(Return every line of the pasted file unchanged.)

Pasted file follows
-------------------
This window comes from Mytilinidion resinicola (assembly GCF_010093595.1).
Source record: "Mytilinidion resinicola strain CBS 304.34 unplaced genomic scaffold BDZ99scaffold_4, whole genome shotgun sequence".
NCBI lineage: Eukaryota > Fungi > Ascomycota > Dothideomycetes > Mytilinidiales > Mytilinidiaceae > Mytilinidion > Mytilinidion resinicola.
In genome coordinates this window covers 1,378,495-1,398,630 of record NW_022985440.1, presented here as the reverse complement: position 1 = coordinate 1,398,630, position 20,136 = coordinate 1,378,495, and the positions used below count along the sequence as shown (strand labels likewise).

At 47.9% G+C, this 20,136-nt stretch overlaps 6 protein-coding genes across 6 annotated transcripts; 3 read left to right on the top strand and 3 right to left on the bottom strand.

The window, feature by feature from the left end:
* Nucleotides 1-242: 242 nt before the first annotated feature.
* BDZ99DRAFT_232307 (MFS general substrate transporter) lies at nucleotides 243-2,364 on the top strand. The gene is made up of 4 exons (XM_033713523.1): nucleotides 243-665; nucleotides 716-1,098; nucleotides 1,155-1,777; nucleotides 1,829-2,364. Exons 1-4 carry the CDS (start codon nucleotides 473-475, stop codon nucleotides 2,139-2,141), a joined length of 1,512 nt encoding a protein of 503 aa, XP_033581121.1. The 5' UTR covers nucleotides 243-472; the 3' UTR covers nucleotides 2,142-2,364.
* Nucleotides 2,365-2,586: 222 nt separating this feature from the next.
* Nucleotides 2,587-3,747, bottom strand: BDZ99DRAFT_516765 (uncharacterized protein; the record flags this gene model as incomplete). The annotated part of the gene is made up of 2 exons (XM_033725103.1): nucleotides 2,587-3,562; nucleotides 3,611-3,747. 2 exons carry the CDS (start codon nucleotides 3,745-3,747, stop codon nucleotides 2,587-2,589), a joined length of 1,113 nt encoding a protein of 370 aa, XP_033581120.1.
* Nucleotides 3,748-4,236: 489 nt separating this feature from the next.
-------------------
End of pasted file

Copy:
This window comes from Mytilinidion resinicola (assembly GCF_010093595.1).
Source record: "Mytilinidion resinicola strain CBS 304.34 unplaced genomic scaffold BDZ99scaffold_4, whole genome shotgun sequence".
NCBI lineage: Eukaryota > Fungi > Ascomycota > Dothideomycetes > Mytilinidiales > Mytilinidiaceae > Mytilinidion > Mytilinidion resinicola.
In genome coordinates this window covers 1,378,495-1,398,630 of record NW_022985440.1, presented here as the reverse complement: position 1 = coordinate 1,398,630, position 20,136 = coordinate 1,378,495, and the positions used below count along the sequence as shown (strand labels likewise).

At 47.9% G+C, this 20,136-nt stretch overlaps 6 protein-coding genes across 6 annotated transcripts; 3 read left to right on the top strand and 3 right to left on the bottom strand.

The window, feature by feature from the left end:
* Nucleotides 1-242: 242 nt before the first annotated feature.
* BDZ99DRAFT_232307 (MFS general substrate transporter) lies at nucleotides 243-2,364 on the top strand. The gene is made up of 4 exons (XM_033713523.1): nucleotides 243-665; nucleotides 716-1,098; nucleotides 1,155-1,777; nucleotides 1,829-2,364. Exons 1-4 carry the CDS (start codon nucleotides 473-475, stop codon nucleotides 2,139-2,141), a joined length of 1,512 nt encoding a protein of 503 aa, XP_033581121.1. The 5' UTR covers nucleotides 243-472; the 3' UTR covers nucleotides 2,142-2,364.
* Nucleotides 2,365-2,586: 222 nt separating this feature from the next.
* Nucleotides 2,587-3,747, bottom strand: BDZ99DRAFT_516765 (uncharacterized protein; the record flags this gene model as incomplete). The annotated part of the gene is made up of 2 exons (XM_033725103.1): nucleotides 2,587-3,562; nucleotides 3,611-3,747. 2 exons carry the CDS (start codon nucleotides 3,745-3,747, stop codon nucleotides 2,587-2,589), a joined length of 1,113 nt encoding a protein of 370 aa, XP_033581120.1.
* Nucleotides 3,748-4,236: 489 nt separating this feature from the next.